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Houston Speakers Bureau – Business Speaker, Garrison Wynn on Change is Mandatory…Stress is Optional

Wednesday, March 2nd, 2016

When the pain of what you are going through becomes greater than the fear of change, you change … but I recommend you avoid most of the pain, embrace the change and adjust.

Perhaps embracing change is not your nature. So how do you bring yourself to a place where change is less traumatic? The first step is to realize that change is always coming. It’s also helpful to acknowledge your emotions about the change ahead; don’t stuff your feelings! If you’re not honest about how you feel, you can easily end up resenting the need to comply with or adapt to the inevitable. Any resentment you harbor can negatively affect your ability to adjust quickly. It can also hamper your willingness to ask for help when needed. Don’t wait; learn the new way, and realize that it takes more guts to ask for help than it does to think you don’t need any help!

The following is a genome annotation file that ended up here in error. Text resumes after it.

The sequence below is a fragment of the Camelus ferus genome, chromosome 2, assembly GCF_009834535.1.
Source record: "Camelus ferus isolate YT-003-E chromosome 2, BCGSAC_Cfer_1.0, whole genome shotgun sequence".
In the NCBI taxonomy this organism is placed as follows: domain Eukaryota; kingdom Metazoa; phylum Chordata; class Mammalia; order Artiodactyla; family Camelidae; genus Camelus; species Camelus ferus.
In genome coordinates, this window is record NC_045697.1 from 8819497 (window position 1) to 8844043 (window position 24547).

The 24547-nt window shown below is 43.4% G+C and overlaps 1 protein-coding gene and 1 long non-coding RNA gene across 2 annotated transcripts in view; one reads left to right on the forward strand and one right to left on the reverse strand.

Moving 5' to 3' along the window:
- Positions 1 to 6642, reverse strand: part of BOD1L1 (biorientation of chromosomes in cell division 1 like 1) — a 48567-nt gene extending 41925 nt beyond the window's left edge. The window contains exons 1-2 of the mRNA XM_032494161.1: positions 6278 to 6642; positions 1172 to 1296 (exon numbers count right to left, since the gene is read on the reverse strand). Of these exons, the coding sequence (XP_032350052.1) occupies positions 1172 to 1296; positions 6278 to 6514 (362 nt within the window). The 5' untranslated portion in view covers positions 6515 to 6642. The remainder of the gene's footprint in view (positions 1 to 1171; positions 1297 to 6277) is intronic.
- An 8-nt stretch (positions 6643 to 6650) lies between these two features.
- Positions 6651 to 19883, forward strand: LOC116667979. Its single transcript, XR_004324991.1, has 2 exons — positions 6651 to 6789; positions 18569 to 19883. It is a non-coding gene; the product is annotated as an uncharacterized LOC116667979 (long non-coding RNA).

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Houston Speakers Bureau – Business Speaker, Garrison Wynn discussing How to be an extremely influential presenter: The high-impact presentation skills of top performers

Tuesday, March 12th, 2013

Houston Texas Speakers Bureau presenter, Garrison Wynn, discusses How to be an extremely influential presenter: The high-impact presentation skills of top performers.

Whether you are a CEO, a professional motivational speaker, a corporate trainer, or a mom trying to get your teenager to pay attention (good luck with that), you need high-impact presentation skills. Your message, regardless of its content, needs the most effective delivery system it can get.

We’ve all suffered from boring, dry, sometimes annoying talks that contained good content … but not quite good enough to interrupt the thoughts of suicide that might mercifully shorten our exposure to a horrible speaker. Our research of more than 5,000 top performers showed that outstanding presentation skills were a key factor in their influence. We also noticed that people with superior presentation skills were more likely to get promoted even if they lacked other seemingly sought-after qualities. It seems that having value is not as valuable as explaining it well.

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